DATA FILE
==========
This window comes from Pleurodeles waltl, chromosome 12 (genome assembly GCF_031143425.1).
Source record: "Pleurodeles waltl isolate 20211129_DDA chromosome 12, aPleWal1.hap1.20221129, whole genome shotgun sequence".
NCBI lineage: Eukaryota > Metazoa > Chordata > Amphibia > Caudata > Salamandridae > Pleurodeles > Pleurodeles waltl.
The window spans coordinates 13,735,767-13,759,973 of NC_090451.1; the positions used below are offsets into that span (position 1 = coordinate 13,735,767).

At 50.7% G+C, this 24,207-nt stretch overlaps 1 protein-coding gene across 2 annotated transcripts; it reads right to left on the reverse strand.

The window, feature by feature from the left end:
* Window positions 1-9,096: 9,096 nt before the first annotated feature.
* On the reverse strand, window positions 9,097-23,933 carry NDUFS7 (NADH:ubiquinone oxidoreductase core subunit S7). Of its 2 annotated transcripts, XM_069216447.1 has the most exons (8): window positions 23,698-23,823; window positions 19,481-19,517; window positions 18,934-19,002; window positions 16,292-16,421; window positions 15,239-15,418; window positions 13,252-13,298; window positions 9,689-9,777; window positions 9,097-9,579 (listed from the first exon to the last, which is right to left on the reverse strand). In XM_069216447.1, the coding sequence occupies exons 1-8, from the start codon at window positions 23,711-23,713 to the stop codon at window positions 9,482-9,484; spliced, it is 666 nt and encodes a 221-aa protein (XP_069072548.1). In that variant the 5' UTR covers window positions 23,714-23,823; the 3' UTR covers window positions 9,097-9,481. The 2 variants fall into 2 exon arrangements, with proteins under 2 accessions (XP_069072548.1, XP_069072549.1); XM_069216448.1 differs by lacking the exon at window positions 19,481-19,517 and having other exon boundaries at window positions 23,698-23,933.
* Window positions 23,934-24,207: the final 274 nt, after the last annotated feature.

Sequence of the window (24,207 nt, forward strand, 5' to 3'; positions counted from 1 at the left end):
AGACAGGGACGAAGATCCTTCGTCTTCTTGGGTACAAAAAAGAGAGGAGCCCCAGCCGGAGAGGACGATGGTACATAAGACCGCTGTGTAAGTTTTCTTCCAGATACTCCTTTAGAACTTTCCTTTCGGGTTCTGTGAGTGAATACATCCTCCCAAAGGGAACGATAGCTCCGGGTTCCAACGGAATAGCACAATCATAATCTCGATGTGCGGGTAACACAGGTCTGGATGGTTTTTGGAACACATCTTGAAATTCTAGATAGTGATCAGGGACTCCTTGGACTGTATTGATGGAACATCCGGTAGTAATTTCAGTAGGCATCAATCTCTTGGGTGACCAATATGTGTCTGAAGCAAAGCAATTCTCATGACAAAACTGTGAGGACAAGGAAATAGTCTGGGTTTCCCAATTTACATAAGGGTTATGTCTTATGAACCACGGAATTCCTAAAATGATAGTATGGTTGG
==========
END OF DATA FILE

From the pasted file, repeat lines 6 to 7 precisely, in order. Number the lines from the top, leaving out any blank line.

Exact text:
The window, feature by feature from the left end:
* Window positions 1-9,096: 9,096 nt before the first annotated feature.